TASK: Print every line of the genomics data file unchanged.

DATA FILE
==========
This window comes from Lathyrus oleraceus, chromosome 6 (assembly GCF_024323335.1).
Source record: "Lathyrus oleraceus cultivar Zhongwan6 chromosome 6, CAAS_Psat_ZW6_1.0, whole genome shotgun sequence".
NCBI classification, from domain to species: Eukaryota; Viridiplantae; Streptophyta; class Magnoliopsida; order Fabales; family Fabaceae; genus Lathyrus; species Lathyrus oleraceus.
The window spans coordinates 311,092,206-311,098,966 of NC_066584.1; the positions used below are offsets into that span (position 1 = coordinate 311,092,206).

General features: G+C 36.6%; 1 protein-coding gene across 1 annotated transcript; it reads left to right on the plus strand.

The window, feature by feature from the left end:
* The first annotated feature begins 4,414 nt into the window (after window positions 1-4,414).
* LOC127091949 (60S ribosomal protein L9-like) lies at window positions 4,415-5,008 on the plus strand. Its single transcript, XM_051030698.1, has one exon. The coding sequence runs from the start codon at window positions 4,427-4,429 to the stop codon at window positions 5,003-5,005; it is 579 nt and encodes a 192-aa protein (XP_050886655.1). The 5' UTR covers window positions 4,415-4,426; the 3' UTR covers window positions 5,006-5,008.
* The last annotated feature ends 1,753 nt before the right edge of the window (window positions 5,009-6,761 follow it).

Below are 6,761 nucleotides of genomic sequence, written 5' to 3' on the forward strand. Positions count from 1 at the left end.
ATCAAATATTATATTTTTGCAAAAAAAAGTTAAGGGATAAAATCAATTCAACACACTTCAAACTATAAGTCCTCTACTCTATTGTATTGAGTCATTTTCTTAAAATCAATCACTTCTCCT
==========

This window comes from Lathyrus oleraceus, chromosome 6 (assembly GCF_024323335.1).
Source record: "Lathyrus oleraceus cultivar Zhongwan6 chromosome 6, CAAS_Psat_ZW6_1.0, whole genome shotgun sequence".
NCBI classification, from domain to species: Eukaryota; Viridiplantae; Streptophyta; class Magnoliopsida; order Fabales; family Fabaceae; genus Lathyrus; species Lathyrus oleraceus.
The window spans coordinates 311,092,206-311,098,966 of NC_066584.1; the positions used below are offsets into that span (position 1 = coordinate 311,092,206).

General features: G+C 36.6%; 1 protein-coding gene across 1 annotated transcript; it reads left to right on the plus strand.

The window, feature by feature from the left end:
* The first annotated feature begins 4,414 nt into the window (after window positions 1-4,414).
* LOC127091949 (60S ribosomal protein L9-like) lies at window positions 4,415-5,008 on the plus strand. Its single transcript, XM_051030698.1, has one exon. The coding sequence runs from the start codon at window positions 4,427-4,429 to the stop codon at window positions 5,003-5,005; it is 579 nt and encodes a 192-aa protein (XP_050886655.1). The 5' UTR covers window positions 4,415-4,426; the 3' UTR covers window positions 5,006-5,008.
* The last annotated feature ends 1,753 nt before the right edge of the window (window positions 5,009-6,761 follow it).

Below are 6,761 nucleotides of genomic sequence, written 5' to 3' on the forward strand. Positions count from 1 at the left end.
ATCAAATATTATATTTTTGCAAAAAAAAGTTAAGGGATAAAATCAATTCAACACACTTCAAACTATAAGTCCTCTACTCTATTGTATTGAGTCATTTTCTTAAAATCAATCACTTCTCCT